Skip to main content
A Magazine for Sheffield
Live / stage review

Chubby and the Gang at Delicious Clam

London’s most full-throttled, fun-loving gang visit the Clam.

19 November 2021 at
Chubby 3
Ben Russell.

"I thought it was some dodgy speed but it turned out to be Covid,” Charlie Walker (AKA Chubby) explains.

His band were already supposed to have completed 13 shows of a monstrous 39-date run of the UK and Ireland, but a recent bout of illness means their show at Delicious Clam is Chubby and the Gang's first of the tour.

Seeking to waste no time in making up for lost ground, the band are raw power encapsulated. Pummelling basslines, gang vocals, primal drum beats and breakneck guitar lines fill the room. It’s pub rock-meets-hardcore-meets-glam rock, all played at lightning speed.

The band provide a solid bedding for frontman and vocalist Chubby to dominate the room, prowling the stage, spitting, snarling and barking his way through songs from the band's first two critically-acclaimed albums. Opening with ‘Chubby and the Gang Rule OK?’, the greeting call of “Hello, hello, we are the gang!” lights the touch paper for audience involvement as Delicious Clam turns into a seething mass of tangled limbs and sweaty bodies for the next 30 minutes.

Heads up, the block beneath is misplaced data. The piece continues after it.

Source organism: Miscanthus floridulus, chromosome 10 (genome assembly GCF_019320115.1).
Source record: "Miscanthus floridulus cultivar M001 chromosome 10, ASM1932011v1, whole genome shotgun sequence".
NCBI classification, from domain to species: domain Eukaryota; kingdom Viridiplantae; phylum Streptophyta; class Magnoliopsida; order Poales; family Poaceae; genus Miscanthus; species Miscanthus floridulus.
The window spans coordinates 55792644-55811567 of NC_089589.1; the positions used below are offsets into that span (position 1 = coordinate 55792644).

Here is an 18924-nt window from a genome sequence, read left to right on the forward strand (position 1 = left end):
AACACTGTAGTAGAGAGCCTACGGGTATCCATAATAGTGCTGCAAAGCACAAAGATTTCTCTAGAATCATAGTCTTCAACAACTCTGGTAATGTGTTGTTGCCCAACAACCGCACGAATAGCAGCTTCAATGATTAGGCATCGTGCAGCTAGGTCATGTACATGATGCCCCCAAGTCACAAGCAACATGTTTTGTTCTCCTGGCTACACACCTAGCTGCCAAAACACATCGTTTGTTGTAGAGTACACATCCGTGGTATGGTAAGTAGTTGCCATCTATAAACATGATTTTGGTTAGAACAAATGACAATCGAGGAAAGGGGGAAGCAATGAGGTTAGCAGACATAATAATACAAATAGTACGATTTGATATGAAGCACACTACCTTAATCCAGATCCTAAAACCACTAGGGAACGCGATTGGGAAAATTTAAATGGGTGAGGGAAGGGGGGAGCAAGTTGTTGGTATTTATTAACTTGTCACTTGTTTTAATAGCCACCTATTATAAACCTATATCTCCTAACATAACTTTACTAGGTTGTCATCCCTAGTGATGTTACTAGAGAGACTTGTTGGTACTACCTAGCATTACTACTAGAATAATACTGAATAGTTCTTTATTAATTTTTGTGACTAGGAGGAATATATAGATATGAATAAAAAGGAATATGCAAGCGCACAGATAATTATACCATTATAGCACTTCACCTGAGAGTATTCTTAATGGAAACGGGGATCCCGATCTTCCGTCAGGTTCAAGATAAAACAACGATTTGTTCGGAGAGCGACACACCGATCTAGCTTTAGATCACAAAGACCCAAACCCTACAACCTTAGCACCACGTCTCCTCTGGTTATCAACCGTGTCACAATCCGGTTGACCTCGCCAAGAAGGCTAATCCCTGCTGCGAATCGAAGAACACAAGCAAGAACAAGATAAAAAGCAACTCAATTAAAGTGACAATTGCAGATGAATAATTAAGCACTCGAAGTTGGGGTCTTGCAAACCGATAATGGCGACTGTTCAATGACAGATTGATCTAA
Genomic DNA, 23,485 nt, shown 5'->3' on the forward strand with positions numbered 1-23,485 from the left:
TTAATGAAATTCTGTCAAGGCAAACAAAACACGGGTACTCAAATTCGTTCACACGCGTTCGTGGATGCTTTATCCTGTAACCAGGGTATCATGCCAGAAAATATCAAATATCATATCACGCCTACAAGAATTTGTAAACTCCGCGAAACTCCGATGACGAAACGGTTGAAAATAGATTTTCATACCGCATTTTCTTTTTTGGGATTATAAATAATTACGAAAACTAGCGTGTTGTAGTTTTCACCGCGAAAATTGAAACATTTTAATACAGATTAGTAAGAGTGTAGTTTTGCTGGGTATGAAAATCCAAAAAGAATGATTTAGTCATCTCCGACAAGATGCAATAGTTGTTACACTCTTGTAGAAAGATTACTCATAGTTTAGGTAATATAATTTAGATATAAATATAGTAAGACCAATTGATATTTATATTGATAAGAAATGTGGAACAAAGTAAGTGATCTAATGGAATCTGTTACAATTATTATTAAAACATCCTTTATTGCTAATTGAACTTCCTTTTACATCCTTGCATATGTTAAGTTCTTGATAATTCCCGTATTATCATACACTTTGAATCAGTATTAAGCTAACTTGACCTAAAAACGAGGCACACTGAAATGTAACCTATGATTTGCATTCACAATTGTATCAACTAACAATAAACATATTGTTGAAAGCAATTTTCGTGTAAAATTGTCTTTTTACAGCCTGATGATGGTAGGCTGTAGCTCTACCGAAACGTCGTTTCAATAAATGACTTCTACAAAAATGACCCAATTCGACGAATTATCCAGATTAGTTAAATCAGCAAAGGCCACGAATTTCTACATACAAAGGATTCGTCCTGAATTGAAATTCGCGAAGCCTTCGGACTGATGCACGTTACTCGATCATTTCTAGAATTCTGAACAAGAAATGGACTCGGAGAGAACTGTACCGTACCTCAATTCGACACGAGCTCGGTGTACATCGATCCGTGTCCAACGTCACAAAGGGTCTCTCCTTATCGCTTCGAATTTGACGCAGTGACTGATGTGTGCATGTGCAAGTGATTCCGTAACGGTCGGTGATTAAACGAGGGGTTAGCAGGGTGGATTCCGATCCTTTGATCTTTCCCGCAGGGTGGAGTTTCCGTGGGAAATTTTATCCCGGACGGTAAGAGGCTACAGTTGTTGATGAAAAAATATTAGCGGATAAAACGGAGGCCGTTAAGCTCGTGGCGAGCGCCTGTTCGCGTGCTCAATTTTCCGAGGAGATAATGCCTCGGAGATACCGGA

For all the band’s aggression and full-throttled energy, their rawness of spirit often hides a sobering message. Songs about worker exploitation, mental health issues, anti-facism and empowerment fill the set.

‘Pressure’ outlines the process of being alone and facing a breakdown before a screeching, psychedelic guitar solo intensifies things further. The glam stomp of ‘Coming Up Tough’ tells the story of Chubby’s uncle, who was sent to prison by a criminal justice system with no interest in rehabilitation: “How can you prove 'em wrong / If no-one even gave you a chance?”

Pausing for breath midway through the set, Chubby is keen to extol the virtues of Sheffield’s DIY scene: “You don’t know how lucky you are to have places like the Lughole and Delicious Clam.”

He’s right. It’s these venues that fuel the fire of Sheffield’s alternative music scene – and where else could you see one of the hottest new bands in the country play to a packed-out room of 80 people, buy drinks for less than £3-a-go, then party till 4am with the band as the venue turns into a karaoke bar?

Filed under: 

More Music

More Music